The construction of the chapel was likely part of an effort of Kutná Hora’s burghers and miners to become independent of the Sedlec Monastery that controlled ecclesiastic administration in the Kutná Hora region. On the rocky headland above the Vrchlice River construction of the karner – a two-story cemetery chapel with an ossuary - began in the mid 1380's.
The chapel's lower area is among the few entirely preserved areas from the high Gothic period: it is vaulted by nine cross-ribbed vaults to four massive cylinder-shaped pillars. It is illuminated by three windows from the east and was originally entered from the west and south through built-in staircase ramps.
Bones were walled in during the 1640´s. Walling in bones was one of the Jesuits' first steps in preparing for further usage of the chapel. It became the oratory and place of exercises of pious brotherhoods. The chapel was not used after the order was abolished (1773) and was sold to the Snížek family in 1797. The chapel changed owners throughout the 19th.century. It was purchased in 1886 by Jan Tuček who set up an organ workshop here. The factory disappeared after WWII.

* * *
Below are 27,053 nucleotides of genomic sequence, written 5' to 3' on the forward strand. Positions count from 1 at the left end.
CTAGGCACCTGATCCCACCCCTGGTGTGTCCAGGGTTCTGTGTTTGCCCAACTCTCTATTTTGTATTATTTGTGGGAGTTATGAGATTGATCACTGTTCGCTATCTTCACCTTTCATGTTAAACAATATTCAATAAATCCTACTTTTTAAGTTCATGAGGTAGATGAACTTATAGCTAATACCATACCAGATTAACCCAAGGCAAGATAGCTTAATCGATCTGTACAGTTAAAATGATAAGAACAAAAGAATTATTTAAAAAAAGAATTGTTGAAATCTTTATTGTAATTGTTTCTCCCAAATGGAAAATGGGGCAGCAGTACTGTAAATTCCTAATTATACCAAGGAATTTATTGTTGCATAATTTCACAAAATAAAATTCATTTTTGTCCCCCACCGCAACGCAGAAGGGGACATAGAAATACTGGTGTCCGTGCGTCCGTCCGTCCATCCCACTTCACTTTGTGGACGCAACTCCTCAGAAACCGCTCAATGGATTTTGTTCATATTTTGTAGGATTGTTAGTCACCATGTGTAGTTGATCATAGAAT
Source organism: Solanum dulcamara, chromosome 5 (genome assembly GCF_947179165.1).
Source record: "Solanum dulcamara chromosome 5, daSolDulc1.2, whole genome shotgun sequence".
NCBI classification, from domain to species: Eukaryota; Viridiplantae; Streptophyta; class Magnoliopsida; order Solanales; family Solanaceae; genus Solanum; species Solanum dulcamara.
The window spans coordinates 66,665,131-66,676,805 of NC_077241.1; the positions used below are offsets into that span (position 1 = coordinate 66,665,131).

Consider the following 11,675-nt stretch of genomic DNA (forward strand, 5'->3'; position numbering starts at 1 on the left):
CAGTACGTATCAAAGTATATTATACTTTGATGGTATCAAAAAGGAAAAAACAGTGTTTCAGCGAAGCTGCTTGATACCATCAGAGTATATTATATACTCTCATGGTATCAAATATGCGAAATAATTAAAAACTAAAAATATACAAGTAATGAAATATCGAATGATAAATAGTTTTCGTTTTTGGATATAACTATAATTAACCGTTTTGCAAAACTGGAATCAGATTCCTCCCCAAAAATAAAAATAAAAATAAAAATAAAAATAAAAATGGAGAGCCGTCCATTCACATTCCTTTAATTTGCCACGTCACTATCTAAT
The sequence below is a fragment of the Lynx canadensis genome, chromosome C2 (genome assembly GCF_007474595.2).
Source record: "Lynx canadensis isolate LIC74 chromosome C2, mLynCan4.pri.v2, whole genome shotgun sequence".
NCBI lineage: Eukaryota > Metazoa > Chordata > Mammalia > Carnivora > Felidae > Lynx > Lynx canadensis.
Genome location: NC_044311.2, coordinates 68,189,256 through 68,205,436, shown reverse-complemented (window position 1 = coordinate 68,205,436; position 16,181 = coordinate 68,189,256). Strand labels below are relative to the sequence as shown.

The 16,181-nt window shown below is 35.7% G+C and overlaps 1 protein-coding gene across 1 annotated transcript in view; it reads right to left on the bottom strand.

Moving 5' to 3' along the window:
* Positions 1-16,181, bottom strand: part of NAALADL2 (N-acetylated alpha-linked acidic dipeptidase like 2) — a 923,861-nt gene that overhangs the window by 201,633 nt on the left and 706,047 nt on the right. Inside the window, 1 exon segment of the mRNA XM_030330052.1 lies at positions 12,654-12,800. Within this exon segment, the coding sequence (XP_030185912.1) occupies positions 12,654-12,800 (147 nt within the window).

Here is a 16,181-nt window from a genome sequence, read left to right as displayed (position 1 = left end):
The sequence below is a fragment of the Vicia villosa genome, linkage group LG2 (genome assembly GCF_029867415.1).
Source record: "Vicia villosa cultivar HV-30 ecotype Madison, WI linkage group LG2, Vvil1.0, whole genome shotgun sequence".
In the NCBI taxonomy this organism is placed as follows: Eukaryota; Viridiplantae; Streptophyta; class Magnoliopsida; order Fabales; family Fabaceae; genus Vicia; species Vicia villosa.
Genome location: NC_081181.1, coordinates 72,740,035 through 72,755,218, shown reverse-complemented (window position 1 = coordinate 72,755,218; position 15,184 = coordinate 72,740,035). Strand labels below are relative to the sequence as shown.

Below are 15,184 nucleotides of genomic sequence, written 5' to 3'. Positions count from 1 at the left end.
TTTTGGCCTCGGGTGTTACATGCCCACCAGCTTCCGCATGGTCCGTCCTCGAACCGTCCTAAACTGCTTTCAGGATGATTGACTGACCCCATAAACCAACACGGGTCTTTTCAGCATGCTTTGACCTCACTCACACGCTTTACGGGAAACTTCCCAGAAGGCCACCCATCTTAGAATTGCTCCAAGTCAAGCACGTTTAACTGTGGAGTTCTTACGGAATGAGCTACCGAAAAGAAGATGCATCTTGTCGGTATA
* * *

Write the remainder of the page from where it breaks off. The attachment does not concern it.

It was on the list of the world's 100 most endangered landmarks in the 1990s. Thanks to the effort of the town of Kutná Hora and the Ministry of Culture, CZK 20 million worth of reconstruction was carried out from 1997 to 2000 to save the chapel.